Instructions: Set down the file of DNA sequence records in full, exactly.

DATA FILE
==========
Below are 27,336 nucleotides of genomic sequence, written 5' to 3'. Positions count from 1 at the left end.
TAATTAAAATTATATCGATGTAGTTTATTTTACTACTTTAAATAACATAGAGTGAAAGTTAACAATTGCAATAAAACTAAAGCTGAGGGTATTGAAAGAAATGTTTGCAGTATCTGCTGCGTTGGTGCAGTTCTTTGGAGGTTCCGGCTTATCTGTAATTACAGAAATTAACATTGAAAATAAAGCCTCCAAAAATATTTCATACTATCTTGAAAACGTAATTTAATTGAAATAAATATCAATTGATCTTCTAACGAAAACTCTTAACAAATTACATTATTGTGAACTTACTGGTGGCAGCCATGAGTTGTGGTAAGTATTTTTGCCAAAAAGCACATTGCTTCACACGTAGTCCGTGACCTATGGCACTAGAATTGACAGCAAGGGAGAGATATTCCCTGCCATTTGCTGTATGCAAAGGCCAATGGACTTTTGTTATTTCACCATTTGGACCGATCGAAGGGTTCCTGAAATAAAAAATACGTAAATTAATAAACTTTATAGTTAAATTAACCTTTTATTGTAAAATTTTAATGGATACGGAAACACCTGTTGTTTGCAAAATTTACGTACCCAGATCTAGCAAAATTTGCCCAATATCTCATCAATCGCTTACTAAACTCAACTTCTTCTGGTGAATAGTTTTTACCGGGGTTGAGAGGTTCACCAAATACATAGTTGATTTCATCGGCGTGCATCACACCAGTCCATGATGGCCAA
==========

Below are 27,336 nucleotides of genomic sequence, written 5' to 3'. Positions count from 1 at the left end.
TAATTAAAATTATATCGATGTAGTTTATTTTACTACTTTAAATAACATAGAGTGAAAGTTAACAATTGCAATAAAACTAAAGCTGAGGGTATTGAAAGAAATGTTTGCAGTATCTGCTGCGTTGGTGCAGTTCTTTGGAGGTTCCGGCTTATCTGTAATTACAGAAATTAACATTGAAAATAAAGCCTCCAAAAATATTTCATACTATCTTGAAAACGTAATTTAATTGAAATAAATATCAATTGATCTTCTAACGAAAACTCTTAACAAATTACATTATTGTGAACTTACTGGTGGCAGCCATGAGTTGTGGTAAGTATTTTTGCCAAAAAGCACATTGCTTCACACGTAGTCCGTGACCTATGGCACTAGAATTGACAGCAAGGGAGAGATATTCCCTGCCATTTGCTGTATGCAAAGGCCAATGGACTTTTGTTATTTCACCATTTGGACCGATCGAAGGGTTCCTGAAATAAAAAATACGTAAATTAATAAACTTTATAGTTAAATTAACCTTTTATTGTAAAATTTTAATGGATACGGAAACACCTGTTGTTTGCAAAATTTACGTACCCAGATCTAGCAAAATTTGCCCAATATCTCATCAATCGCTTACTAAACTCAACTTCTTCTGGTGAATAGTTTTTACCGGGGTTGAGAGGTTCACCAAATACATAGTTGATTTCATCGGCGTGCATCACACCAGTCCATGATGGCCAA